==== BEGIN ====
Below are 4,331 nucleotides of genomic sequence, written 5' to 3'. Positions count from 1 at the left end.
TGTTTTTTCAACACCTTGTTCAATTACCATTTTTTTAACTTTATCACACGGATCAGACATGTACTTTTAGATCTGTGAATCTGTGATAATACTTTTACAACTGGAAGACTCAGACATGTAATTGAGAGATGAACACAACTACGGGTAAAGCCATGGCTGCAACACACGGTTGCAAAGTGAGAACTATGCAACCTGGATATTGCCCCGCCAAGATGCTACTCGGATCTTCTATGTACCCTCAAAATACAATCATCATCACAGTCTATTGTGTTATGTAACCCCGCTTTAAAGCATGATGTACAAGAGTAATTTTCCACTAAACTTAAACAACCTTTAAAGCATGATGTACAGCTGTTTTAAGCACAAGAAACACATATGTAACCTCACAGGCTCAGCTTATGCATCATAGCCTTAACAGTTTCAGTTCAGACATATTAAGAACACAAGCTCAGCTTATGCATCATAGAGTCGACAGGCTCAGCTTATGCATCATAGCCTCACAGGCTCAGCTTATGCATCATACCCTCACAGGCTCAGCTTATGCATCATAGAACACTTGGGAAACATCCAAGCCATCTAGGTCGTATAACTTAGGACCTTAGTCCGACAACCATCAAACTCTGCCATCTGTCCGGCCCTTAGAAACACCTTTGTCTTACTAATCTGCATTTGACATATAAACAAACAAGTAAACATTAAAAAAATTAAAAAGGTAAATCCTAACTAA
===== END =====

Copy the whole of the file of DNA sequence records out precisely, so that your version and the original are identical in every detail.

Below are 4,331 nucleotides of genomic sequence, written 5' to 3'. Positions count from 1 at the left end.
TGTTTTTTCAACACCTTGTTCAATTACCATTTTTTTAACTTTATCACACGGATCAGACATGTACTTTTAGATCTGTGAATCTGTGATAATACTTTTACAACTGGAAGACTCAGACATGTAATTGAGAGATGAACACAACTACGGGTAAAGCCATGGCTGCAACACACGGTTGCAAAGTGAGAACTATGCAACCTGGATATTGCCCCGCCAAGATGCTACTCGGATCTTCTATGTACCCTCAAAATACAATCATCATCACAGTCTATTGTGTTATGTAACCCCGCTTTAAAGCATGATGTACAAGAGTAATTTTCCACTAAACTTAAACAACCTTTAAAGCATGATGTACAGCTGTTTTAAGCACAAGAAACACATATGTAACCTCACAGGCTCAGCTTATGCATCATAGCCTTAACAGTTTCAGTTCAGACATATTAAGAACACAAGCTCAGCTTATGCATCATAGAGTCGACAGGCTCAGCTTATGCATCATAGCCTCACAGGCTCAGCTTATGCATCATACCCTCACAGGCTCAGCTTATGCATCATAGAACACTTGGGAAACATCCAAGCCATCTAGGTCGTATAACTTAGGACCTTAGTCCGACAACCATCAAACTCTGCCATCTGTCCGGCCCTTAGAAACACCTTTGTCTTACTAATCTGCATTTGACATATAAACAAACAAGTAAACATTAAAAAAATTAAAAAGGTAAATCCTAACTAA